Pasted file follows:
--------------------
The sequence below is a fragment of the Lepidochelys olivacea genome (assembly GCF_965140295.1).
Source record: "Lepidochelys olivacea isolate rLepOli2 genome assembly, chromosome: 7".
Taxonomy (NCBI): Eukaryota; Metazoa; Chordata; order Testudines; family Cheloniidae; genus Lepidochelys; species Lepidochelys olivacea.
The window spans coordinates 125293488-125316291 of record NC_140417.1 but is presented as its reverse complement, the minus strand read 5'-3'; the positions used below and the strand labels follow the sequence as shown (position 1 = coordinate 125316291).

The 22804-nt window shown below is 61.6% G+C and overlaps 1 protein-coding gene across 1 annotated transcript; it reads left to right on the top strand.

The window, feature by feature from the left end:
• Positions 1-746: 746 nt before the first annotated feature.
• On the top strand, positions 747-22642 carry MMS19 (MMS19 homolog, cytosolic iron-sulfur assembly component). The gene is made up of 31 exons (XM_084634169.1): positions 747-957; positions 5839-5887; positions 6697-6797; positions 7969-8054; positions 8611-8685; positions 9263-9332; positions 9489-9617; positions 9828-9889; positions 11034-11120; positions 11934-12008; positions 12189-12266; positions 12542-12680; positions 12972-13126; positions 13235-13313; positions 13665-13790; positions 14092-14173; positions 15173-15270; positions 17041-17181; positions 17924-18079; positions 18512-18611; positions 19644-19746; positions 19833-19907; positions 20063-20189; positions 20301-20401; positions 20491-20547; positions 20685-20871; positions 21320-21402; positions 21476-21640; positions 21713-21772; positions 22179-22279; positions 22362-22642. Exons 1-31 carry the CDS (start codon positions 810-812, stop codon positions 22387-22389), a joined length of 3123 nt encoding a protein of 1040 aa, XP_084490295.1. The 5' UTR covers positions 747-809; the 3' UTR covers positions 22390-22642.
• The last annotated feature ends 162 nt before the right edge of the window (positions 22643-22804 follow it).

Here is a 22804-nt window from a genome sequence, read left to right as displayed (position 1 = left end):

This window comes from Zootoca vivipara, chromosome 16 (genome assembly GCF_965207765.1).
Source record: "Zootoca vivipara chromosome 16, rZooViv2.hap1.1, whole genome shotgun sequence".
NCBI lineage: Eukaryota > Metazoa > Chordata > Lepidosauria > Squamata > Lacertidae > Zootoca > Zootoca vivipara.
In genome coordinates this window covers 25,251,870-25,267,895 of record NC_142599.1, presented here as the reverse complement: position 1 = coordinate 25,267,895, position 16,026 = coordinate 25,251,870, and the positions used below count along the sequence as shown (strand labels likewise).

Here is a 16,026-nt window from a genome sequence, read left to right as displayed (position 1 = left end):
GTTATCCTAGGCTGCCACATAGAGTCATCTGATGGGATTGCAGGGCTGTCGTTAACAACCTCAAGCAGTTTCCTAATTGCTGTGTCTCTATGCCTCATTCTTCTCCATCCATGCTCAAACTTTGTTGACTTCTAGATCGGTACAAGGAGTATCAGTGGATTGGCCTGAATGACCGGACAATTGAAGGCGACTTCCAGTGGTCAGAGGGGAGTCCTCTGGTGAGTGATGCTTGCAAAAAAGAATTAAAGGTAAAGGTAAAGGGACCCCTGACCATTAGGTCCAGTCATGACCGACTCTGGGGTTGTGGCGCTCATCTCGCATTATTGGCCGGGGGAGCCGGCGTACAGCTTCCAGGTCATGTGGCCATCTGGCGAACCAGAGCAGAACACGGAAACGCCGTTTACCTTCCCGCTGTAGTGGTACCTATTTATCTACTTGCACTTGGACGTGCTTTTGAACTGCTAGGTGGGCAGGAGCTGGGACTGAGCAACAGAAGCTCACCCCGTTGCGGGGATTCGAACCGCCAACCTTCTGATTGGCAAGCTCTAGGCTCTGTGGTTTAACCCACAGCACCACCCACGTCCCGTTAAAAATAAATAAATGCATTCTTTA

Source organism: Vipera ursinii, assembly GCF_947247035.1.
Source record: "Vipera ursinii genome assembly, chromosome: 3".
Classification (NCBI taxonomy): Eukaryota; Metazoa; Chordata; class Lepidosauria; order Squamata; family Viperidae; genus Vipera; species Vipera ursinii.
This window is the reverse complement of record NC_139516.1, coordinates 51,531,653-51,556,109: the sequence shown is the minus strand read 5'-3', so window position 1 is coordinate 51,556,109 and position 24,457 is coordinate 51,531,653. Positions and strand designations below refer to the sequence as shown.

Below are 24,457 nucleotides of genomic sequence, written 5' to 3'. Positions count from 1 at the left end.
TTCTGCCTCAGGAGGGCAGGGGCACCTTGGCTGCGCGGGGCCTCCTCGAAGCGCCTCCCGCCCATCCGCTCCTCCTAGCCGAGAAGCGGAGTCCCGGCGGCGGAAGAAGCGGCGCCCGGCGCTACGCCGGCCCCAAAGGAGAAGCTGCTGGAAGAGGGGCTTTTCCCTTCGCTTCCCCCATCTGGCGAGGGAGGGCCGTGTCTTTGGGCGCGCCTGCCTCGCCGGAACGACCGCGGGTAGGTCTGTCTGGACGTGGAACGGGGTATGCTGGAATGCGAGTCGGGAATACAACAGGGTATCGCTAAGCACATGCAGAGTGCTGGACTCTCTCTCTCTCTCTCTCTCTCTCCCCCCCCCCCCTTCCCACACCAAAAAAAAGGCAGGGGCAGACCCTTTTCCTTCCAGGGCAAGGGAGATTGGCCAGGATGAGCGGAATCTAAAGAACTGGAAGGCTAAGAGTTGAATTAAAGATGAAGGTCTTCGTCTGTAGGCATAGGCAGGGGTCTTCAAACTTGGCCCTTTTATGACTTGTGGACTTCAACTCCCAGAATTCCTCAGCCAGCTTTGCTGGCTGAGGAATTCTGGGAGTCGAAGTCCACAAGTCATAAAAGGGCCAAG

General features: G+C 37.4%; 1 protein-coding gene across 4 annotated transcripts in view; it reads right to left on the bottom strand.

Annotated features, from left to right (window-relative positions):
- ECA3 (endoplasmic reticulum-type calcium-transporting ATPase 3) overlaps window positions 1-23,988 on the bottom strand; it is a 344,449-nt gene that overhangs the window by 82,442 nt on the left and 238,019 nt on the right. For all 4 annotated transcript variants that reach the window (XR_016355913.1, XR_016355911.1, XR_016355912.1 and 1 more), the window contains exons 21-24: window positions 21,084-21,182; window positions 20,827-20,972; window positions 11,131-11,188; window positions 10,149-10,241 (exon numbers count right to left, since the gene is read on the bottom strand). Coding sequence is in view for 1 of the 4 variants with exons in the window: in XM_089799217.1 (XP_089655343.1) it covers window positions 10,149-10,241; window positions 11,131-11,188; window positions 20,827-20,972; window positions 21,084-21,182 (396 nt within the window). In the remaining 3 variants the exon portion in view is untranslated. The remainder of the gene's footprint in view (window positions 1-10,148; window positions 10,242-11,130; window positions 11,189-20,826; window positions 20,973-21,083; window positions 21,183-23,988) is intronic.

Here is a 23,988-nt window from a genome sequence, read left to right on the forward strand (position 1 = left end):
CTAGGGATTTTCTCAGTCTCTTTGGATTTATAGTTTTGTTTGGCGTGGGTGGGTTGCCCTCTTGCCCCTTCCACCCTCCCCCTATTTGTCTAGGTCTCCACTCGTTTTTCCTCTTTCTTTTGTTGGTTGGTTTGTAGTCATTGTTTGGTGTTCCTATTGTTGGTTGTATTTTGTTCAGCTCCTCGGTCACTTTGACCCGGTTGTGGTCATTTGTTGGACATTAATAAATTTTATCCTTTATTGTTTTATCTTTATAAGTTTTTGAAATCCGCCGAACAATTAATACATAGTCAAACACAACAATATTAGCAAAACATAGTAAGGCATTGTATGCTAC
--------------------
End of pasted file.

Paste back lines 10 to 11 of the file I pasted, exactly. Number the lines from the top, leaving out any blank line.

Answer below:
Here is a 22804-nt window from a genome sequence, read left to right as displayed (position 1 = left end):

This window comes from Zootoca vivipara, chromosome 16 (genome assembly GCF_965207765.1).